Friday, April 8, 2011

Westerners have become wimps

It doesn't take much prompting to get Westerners to talk about their forebears, to recount how they came to the West, the hardships they surmounted and how they survived and prospered.

The stories always involve homesteading, mining, logging, disease, drought, blizzards, floods, food shortages, insect invasions, cave-ins, explosions, injuries from falling big timber and outlaws.

Westerners are proud of the persistence and bravery of their ancestors. But Westerners today—especially in Idaho—have become weak, whiny and terrified of the Big Bad Wolf.

With lightning speed this week, the Legislature rammed through a bill that calls on the governor to essentially declare open season on wolves.

The debate on the bill was laughable.

Sen. Monty Pearce, R-New Plymouth, said women are going to the mailbox and being held hostage by wolves surrounding them. He said people are living in fear of their children being attacked by wolves at school bus stops.

Rep. Judy Boyle, R-Midvale, said residents feel threatened by wolves and Rep. Lenore Barrett, R-Challis, said she won't let her grandchildren play outside for fear of them.

Even though it's bunk, supporters didn't let that get in the way. Nor did inconvenient technicalities stop them, like the fact that the wolves are federal property protected by the federal Endangered Species Act and that they live on federal land. Or, that the bill may violate the separation of powers between the legislative and executive branches of government.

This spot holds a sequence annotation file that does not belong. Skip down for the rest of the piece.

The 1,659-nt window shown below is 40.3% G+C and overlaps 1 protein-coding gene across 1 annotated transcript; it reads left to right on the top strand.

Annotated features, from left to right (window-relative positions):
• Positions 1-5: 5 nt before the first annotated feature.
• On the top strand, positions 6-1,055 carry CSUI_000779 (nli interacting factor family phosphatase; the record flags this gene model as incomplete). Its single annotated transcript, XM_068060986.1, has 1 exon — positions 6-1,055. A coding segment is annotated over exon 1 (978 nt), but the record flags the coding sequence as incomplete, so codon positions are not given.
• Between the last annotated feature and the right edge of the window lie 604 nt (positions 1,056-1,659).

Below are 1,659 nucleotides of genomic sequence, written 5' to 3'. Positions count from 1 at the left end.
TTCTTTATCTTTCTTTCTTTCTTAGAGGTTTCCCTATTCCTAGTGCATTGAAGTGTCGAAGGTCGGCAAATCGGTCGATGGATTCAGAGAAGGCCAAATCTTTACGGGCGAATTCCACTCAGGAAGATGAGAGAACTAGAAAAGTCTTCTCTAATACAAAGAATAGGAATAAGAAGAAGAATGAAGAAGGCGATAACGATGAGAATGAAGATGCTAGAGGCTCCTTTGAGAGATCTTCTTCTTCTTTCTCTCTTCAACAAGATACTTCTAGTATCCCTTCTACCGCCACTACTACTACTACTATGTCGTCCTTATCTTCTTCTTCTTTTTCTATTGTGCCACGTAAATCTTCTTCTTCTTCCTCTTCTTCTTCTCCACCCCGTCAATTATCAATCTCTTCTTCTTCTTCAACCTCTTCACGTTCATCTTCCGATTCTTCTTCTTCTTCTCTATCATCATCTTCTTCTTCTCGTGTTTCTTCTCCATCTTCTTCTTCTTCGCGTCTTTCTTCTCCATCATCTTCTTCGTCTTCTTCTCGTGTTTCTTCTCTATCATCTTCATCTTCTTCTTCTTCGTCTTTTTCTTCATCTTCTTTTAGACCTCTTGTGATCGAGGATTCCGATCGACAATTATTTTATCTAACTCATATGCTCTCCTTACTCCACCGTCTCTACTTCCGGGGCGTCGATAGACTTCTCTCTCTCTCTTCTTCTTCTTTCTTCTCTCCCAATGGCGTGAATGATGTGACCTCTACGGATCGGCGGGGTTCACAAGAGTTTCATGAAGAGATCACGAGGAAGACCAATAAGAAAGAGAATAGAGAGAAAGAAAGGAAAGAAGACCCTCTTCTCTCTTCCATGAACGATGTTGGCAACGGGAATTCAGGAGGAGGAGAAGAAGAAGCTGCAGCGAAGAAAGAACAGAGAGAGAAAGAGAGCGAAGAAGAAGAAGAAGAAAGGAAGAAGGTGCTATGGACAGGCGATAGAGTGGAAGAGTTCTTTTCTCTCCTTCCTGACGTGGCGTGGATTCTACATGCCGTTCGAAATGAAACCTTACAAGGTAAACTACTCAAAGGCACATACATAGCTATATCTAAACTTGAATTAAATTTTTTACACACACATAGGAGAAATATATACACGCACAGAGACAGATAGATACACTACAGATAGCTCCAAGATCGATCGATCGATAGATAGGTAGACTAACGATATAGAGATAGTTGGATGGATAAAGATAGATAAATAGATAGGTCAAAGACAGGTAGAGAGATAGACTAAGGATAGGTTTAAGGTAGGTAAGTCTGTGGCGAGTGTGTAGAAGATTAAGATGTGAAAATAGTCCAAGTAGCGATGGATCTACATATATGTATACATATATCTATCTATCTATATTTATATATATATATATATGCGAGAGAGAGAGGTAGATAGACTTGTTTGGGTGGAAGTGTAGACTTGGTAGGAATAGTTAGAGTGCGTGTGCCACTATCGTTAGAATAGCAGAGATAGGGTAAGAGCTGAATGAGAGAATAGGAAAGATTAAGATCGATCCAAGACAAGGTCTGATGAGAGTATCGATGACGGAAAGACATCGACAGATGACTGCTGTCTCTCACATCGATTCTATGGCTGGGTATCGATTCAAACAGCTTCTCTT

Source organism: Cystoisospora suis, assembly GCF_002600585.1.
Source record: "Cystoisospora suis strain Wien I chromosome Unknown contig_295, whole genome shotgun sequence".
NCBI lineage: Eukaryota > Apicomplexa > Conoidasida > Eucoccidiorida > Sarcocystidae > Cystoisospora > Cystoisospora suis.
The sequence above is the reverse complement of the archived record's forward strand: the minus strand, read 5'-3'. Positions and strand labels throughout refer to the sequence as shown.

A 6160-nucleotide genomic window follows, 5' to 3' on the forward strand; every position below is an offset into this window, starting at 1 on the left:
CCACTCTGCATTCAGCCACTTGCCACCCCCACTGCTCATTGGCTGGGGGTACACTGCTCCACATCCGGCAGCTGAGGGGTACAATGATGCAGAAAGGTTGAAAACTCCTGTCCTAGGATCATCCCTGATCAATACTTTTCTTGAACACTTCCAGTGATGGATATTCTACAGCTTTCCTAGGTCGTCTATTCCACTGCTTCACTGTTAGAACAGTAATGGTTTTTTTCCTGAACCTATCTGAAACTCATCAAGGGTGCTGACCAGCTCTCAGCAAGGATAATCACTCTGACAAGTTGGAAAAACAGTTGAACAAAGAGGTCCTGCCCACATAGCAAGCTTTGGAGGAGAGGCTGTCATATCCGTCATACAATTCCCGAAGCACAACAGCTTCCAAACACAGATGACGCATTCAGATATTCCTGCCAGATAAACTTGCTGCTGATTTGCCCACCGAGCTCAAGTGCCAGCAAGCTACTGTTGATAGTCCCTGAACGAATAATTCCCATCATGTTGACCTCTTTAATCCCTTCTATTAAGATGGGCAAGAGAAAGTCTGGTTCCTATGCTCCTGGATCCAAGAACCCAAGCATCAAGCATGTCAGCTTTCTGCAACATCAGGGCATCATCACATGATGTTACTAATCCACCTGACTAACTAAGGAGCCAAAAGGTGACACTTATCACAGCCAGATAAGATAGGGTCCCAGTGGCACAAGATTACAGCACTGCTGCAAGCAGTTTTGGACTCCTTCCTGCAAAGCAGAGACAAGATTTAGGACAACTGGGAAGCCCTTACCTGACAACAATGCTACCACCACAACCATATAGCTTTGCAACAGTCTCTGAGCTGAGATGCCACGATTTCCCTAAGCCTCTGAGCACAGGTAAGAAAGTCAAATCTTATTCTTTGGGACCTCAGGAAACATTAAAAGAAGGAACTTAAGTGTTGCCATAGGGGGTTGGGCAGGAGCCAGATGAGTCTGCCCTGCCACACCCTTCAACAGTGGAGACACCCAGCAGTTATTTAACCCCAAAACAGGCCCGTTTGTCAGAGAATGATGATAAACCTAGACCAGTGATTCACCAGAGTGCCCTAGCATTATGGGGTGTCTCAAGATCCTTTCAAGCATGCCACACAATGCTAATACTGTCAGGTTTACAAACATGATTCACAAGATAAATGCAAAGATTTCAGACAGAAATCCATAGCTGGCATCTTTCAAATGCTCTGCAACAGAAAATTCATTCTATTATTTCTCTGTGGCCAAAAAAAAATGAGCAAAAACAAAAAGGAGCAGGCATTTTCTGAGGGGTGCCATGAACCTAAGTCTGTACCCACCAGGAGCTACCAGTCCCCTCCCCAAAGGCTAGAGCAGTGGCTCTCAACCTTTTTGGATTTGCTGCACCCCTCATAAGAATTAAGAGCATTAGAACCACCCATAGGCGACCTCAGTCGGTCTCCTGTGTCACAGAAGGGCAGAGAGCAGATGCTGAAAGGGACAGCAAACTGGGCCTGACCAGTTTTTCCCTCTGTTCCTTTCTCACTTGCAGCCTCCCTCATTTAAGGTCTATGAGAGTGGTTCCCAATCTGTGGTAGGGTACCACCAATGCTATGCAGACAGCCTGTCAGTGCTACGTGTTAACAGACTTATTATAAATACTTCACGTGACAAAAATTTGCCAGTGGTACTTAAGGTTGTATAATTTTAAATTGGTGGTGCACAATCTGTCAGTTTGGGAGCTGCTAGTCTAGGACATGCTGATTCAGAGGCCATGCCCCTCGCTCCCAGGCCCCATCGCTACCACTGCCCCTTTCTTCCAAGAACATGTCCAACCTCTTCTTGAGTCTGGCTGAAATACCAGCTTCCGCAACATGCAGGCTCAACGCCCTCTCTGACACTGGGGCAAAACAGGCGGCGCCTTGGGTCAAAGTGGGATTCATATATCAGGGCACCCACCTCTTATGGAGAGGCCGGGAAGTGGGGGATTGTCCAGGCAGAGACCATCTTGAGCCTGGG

The Legislature's disaster emergency declaration calls on the governor to enlist local law enforcement agents to help kill wolves if he decides they are a risk to humans, livestock, outfitting businesses or wildlife—a laundry list that invites broad application by Gov. Butch Otter, who's been outspoken about hating wolves.

The debate on the bill reflected none of the self-reliance Idahoans supposedly prize. It portrayed us "brave" Westerners as a bunch of wimps.

It's true that wolves have attacked livestock and big game in Idaho—just like cougars and coyotes have—but not humans. Wolf attacks on humans are very rare.

The chance that someone will ride on a commercial airliner whose top will peel off or develop a hole is higher today than being attacked by a wolf. Or, the chance that when someone takes a redeye, the sole air traffic controller at his or her destination will be asleep.

Where are the Legislature's emergency declarations on these dangers?

Here's a hint for the kind of Westerners we've become: Don't look under the bed

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